Italian anti-terrorism police have arrested at least eight people suspected of providing logistical support and false documents to operatives of Osama bin Laden's al Qaida organization. The police say they seized more than 400 false documents in raids in Milan and nearby suburbs.
Italian anti-terrorist police say they believe an apartment in Milan was used as a logistics headquarters to produce false papers for Islamic fundamentalists. Investigators say the men arrested in Italy's industrial capital Thursday night are "professionals in document falsification."
The men arrested are all foreigners, mainly Tunisians and Moroccans. The arrests were carried out as part a vast operation aimed at clamping down on trafficking in false documents. The investigation led by a Milan prosecutor has already led to numerous arrests and a number of convictions of men linked to al Qaida.
Police believe the false papers were being supplied to terrorist groups with links to al Qaida. But investigators said there is no evidence that any of the false documents were used by the terrorists involved in the September 11 attacks in the United States.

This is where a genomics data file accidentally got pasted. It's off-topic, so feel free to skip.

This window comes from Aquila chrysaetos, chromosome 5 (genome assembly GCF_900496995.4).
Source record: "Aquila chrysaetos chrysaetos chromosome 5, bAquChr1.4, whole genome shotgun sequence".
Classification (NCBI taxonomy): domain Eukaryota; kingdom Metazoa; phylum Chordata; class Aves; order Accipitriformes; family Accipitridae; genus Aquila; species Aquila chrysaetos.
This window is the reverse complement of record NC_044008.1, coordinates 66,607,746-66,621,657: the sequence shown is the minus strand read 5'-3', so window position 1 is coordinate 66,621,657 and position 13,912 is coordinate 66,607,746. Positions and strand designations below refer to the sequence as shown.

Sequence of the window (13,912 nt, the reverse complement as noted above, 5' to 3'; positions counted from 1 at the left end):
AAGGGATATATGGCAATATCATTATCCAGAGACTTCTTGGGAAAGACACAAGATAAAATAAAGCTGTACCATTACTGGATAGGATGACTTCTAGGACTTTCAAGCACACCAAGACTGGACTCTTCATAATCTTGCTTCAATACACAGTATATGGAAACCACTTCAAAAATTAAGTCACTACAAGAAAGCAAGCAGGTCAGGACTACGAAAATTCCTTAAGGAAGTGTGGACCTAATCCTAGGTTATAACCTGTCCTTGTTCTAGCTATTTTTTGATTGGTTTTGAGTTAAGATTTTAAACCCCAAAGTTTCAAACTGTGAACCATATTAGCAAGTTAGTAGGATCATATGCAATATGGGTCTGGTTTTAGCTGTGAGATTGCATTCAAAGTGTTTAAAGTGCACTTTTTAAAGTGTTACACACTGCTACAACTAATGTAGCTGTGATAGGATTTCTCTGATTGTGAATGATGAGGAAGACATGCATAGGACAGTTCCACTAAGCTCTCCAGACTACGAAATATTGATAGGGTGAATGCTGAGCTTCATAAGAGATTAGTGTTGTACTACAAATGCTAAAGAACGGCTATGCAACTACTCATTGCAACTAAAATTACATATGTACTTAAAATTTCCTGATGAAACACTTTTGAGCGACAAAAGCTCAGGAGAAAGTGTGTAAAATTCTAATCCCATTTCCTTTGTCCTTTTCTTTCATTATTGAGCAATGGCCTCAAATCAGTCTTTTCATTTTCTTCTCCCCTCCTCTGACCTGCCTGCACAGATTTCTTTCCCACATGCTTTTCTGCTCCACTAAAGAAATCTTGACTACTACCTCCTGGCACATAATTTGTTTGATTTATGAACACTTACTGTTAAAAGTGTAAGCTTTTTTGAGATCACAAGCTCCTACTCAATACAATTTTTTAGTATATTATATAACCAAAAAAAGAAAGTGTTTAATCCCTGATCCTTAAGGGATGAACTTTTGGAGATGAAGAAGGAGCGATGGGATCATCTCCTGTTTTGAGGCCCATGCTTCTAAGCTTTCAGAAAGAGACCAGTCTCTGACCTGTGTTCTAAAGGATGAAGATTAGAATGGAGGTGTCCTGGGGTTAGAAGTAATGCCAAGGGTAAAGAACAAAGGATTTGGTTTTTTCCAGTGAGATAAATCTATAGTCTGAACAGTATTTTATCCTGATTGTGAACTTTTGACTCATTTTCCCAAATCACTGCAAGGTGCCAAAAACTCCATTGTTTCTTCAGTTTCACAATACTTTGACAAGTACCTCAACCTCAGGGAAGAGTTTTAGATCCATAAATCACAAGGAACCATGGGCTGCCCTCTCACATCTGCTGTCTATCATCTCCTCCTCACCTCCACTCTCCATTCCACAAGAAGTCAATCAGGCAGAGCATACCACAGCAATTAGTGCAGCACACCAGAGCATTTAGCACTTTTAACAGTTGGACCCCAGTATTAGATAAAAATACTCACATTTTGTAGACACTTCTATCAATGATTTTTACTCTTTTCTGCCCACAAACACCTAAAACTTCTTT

Italian investigators say they have uncovered a plot by al Qaida operatives who last year planned to attack targets in Italy, including the Vatican and a church in Venice, as well as U.S. diplomatic missions in Europe. Milan's most respected newspaper, Corriere delle Sera, reported this week that investigators are now studying whether those plans may still represent a real threat.
The newspaper quoted a report by Italy's anti-terrorist police from May of last year which said an Italian cell of an Algerian-based terrorist group was making plans for what it called "a sensational terror attack, either against a U.S. target in Europe or against the Vatican".
Following the newspaper's reports, security was stepped up in Jewish neighborhoods in both Venice and Rome. Small submarines are being used in Venice to patrol the city lagoon.